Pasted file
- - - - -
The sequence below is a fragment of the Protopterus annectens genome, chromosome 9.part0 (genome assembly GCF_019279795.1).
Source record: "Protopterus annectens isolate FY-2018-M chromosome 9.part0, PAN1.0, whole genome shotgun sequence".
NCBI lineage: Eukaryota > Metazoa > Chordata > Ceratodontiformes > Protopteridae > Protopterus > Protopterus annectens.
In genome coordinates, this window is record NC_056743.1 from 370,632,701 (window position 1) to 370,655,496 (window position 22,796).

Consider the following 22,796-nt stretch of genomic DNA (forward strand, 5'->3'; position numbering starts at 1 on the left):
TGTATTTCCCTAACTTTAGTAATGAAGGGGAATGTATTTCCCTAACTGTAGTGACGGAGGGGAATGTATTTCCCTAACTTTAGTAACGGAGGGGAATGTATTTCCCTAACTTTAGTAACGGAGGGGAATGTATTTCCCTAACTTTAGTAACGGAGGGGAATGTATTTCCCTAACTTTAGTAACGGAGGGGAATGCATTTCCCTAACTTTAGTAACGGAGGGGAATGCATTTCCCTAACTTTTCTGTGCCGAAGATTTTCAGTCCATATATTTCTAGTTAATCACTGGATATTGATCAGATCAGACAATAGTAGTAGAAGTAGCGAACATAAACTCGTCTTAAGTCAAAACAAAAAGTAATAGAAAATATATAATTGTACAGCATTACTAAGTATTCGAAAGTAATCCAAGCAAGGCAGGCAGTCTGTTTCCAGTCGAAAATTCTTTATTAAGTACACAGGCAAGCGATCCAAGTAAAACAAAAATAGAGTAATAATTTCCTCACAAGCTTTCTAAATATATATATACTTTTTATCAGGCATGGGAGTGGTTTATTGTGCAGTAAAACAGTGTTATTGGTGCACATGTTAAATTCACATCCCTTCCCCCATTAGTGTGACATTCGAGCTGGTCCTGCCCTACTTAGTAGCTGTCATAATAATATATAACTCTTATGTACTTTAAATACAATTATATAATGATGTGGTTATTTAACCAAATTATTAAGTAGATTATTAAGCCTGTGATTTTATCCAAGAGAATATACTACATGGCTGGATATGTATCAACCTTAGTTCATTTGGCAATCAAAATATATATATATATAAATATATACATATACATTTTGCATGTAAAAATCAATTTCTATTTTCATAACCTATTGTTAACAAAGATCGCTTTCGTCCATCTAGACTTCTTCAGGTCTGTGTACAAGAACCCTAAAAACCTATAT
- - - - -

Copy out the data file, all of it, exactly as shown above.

The sequence below is a fragment of the Protopterus annectens genome, chromosome 9.part0 (genome assembly GCF_019279795.1).
Source record: "Protopterus annectens isolate FY-2018-M chromosome 9.part0, PAN1.0, whole genome shotgun sequence".
NCBI lineage: Eukaryota > Metazoa > Chordata > Ceratodontiformes > Protopteridae > Protopterus > Protopterus annectens.
In genome coordinates, this window is record NC_056743.1 from 370,632,701 (window position 1) to 370,655,496 (window position 22,796).

Consider the following 22,796-nt stretch of genomic DNA (forward strand, 5'->3'; position numbering starts at 1 on the left):
TGTATTTCCCTAACTTTAGTAATGAAGGGGAATGTATTTCCCTAACTGTAGTGACGGAGGGGAATGTATTTCCCTAACTTTAGTAACGGAGGGGAATGTATTTCCCTAACTTTAGTAACGGAGGGGAATGTATTTCCCTAACTTTAGTAACGGAGGGGAATGTATTTCCCTAACTTTAGTAACGGAGGGGAATGCATTTCCCTAACTTTAGTAACGGAGGGGAATGCATTTCCCTAACTTTTCTGTGCCGAAGATTTTCAGTCCATATATTTCTAGTTAATCACTGGATATTGATCAGATCAGACAATAGTAGTAGAAGTAGCGAACATAAACTCGTCTTAAGTCAAAACAAAAAGTAATAGAAAATATATAATTGTACAGCATTACTAAGTATTCGAAAGTAATCCAAGCAAGGCAGGCAGTCTGTTTCCAGTCGAAAATTCTTTATTAAGTACACAGGCAAGCGATCCAAGTAAAACAAAAATAGAGTAATAATTTCCTCACAAGCTTTCTAAATATATATATACTTTTTATCAGGCATGGGAGTGGTTTATTGTGCAGTAAAACAGTGTTATTGGTGCACATGTTAAATTCACATCCCTTCCCCCATTAGTGTGACATTCGAGCTGGTCCTGCCCTACTTAGTAGCTGTCATAATAATATATAACTCTTATGTACTTTAAATACAATTATATAATGATGTGGTTATTTAACCAAATTATTAAGTAGATTATTAAGCCTGTGATTTTATCCAAGAGAATATACTACATGGCTGGATATGTATCAACCTTAGTTCATTTGGCAATCAAAATATATATATATATAAATATATACATATACATTTTGCATGTAAAAATCAATTTCTATTTTCATAACCTATTGTTAACAAAGATCGCTTTCGTCCATCTAGACTTCTTCAGGTCTGTGTACAAGAACCCTAAAAACCTATAT